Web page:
Morgan Scott Peck (May 22, 1936 – September 25, 2005) was an American psychiatrist and best-selling author, best known for his first book, The Road Less Travelled, published in 1978.
“The Road Less Travelled: A New Psychology of Love, Traditional Values and Spiritual Growth”,
Morgan Scott Peck M. Scott Peck talked about the importance of discipline. Peck argues that these are techniques of suffering, that enable the pain of problems to be worked through and systematically solved, producing growth. He argues that most people avoid the pain of dealing with their problems, and suggests that it is through facing the pain of problem-solving that life becomes more meaningful.
- that love is identified with romantic love (he considers it a very destructive myth when it is solely relying on “feeling in love”),
- that love is related to dependency,
- that true love is linked with the feeling of “falling in love”.
Morgan Scott Peck argues that “true” love is rather an action that one undertakes consciously in order to extend one’s ego boundaries by including others or humanity and is therefore, the spiritual nurturing—which can be directed toward oneself, as well as toward one’s beloved.
In the third part, Morgan Scott Peck deals with religion, and the commonly accepted views and misconceptions concerning religion. He recounts experiences from several patient case histories, and the evolution of the patients’ notion of God, religion, atheism—especially of their own “religiosity” or atheism—as their therapy with Morgan Scott Peck progressed.
The fourth and final part concerns “grace”, the powerful force originating outside human consciousness that nurtures spiritual growth in human beings. In order to focus on the topic, he describes the miracles of health, the unconscious, and serendipity—phenomena which Morgan Scott Peck says:
- nurture human life and spiritual growth,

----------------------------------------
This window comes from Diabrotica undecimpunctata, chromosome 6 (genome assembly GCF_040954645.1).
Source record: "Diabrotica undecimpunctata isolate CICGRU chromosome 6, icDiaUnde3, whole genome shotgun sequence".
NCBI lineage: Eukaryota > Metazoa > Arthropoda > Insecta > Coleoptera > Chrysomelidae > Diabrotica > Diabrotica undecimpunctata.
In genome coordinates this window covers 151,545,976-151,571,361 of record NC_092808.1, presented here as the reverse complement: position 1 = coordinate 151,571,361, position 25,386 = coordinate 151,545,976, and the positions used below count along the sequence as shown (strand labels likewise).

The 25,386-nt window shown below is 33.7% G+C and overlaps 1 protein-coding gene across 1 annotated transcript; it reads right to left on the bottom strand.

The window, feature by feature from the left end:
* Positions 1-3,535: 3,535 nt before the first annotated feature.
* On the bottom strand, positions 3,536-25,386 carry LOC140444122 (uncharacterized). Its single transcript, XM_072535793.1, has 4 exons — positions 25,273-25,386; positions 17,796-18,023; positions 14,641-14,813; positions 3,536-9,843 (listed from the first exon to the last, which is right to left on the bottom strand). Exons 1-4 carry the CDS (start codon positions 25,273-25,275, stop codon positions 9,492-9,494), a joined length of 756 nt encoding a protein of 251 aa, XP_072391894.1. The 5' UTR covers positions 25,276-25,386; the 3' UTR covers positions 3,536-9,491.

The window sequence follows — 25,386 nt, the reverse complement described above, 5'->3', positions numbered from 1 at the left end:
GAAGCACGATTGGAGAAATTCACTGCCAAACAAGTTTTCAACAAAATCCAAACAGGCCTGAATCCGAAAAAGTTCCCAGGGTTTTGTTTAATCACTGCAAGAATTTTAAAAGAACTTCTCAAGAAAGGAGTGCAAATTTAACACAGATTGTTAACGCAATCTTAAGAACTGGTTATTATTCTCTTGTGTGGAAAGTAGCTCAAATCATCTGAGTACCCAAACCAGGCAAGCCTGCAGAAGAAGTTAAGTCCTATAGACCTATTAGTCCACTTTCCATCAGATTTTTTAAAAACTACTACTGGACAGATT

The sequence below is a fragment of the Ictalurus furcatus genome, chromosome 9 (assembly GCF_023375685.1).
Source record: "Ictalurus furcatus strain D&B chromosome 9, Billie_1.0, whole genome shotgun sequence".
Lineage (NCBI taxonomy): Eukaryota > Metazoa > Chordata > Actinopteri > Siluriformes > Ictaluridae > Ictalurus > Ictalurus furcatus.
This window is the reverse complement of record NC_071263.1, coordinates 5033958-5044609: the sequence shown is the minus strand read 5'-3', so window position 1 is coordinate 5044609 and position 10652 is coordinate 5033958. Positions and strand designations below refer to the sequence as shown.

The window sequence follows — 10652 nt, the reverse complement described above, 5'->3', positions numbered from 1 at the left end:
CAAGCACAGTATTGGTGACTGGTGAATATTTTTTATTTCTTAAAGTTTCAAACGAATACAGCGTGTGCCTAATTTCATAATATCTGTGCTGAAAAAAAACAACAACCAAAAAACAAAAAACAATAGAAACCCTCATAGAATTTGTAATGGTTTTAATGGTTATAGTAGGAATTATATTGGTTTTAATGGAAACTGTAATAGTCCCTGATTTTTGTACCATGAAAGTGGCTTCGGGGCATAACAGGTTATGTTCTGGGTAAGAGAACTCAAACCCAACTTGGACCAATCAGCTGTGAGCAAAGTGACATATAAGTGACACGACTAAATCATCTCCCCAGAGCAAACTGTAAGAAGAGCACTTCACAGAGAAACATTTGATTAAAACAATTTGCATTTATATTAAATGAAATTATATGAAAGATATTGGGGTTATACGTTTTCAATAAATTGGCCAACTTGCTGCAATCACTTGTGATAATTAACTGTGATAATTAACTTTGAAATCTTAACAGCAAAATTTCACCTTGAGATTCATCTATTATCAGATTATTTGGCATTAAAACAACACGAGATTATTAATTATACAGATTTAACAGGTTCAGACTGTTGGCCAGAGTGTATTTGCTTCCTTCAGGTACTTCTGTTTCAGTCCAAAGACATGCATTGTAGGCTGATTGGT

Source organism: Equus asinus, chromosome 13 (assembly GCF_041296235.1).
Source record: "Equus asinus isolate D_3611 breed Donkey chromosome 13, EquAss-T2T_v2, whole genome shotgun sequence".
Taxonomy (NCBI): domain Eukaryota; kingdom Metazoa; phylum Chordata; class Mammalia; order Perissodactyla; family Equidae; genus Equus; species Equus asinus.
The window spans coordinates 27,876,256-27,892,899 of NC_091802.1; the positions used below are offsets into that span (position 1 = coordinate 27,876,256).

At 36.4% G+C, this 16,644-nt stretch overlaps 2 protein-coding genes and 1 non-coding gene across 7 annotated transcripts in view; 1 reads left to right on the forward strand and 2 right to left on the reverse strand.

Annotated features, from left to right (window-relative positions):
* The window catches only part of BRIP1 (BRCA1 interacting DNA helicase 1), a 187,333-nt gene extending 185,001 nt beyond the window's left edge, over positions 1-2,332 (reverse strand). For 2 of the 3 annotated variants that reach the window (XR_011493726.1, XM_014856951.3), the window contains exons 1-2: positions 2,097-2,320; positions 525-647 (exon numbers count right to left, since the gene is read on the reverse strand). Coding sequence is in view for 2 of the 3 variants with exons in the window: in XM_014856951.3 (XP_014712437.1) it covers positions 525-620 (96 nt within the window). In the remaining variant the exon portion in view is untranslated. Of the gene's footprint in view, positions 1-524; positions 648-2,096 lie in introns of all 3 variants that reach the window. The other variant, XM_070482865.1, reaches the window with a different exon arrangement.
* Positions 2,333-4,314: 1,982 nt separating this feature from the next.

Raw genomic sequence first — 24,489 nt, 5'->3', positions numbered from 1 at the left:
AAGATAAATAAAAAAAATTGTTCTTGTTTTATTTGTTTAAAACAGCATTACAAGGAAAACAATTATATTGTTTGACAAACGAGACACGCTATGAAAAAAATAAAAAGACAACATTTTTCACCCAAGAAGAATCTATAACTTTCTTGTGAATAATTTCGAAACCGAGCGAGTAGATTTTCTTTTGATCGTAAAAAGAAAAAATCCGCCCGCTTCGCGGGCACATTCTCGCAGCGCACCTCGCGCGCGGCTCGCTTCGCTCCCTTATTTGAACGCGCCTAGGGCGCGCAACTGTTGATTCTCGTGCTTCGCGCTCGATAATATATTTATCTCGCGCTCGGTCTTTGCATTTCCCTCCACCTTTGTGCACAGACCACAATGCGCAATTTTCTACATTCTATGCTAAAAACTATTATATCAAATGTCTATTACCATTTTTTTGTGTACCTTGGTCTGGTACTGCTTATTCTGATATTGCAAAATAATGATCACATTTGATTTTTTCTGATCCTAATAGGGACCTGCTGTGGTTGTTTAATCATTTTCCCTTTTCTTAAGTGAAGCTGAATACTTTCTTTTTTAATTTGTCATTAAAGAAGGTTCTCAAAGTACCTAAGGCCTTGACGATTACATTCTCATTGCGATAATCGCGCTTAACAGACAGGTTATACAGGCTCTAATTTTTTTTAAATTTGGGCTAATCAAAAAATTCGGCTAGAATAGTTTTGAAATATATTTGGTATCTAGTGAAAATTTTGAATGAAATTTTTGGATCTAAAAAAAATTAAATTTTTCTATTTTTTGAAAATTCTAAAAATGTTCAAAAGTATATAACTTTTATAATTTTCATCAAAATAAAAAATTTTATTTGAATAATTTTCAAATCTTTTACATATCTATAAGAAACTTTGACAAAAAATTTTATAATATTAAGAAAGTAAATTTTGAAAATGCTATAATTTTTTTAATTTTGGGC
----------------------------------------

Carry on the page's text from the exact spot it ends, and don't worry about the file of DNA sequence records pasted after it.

- are incompletely understood by scientific thinking,
- are commonplace among humanity,
- originate outside the conscious human will.
He concludes that “the miracles described indicate that our growth as human beings is being assisted by a force other than our conscious will” (Peck, 1978/1992, p 281).
He described four aspects of discipline:
- Is consistently self-deceiving, with the intent of avoiding guilt and maintaining a self-image of perfection.
- Deceives others as a consequence of their own self-deception.
- Projects his or her evils and sins onto very specific targets (scapegoats) while being apparently normal with everyone else (“their insensitivity toward him was selective” (Peck, 1983/1988, p 105)).
- Commonly hates with the pretence of love, for the purposes of self-deception as much as deception of others.
- Abuses political (emotional) power (“the imposition of one’s will upon others by overt or covert coercion” (Peck, 1978/1992, p298)).
- Maintains a high level of respectability, and lies incessantly in order to do so.
- Is consistent in his or her sins. Evil persons are characterised not so much by the magnitude of their sins, but by their consistency (of destructiveness).
- Is unable to think from the viewpoint of their victim (scapegoat).
- Has a covert intolerance to criticism and other forms of narcissistic injury.
Once through the cathexis stage, the work of love begins. It is not a feeling. It consists of what you do for another person. As Morgan Scott Peck says in “The Road Less Travelled”, “Love is as love does.” It is about giving yourself and the other person what they need to grow. It is about truly knowing and understanding them.
The four stages of spiritual development
Stage II is the stage at which a person has blind faith in authority figures and sees the world as divided simply into good and evil, right and wrong, us and them. Once children learn to obey their parents and other authority figures, often out of fear or shame, they reach Stage II. Many so-called religious people are essentially Stage II people, in the sense that they have blind faith in God, and do not question His existence. With blind faith comes humility and a willingness to obey and serve. The majority of good, law-abiding citizens never move out of Stage II.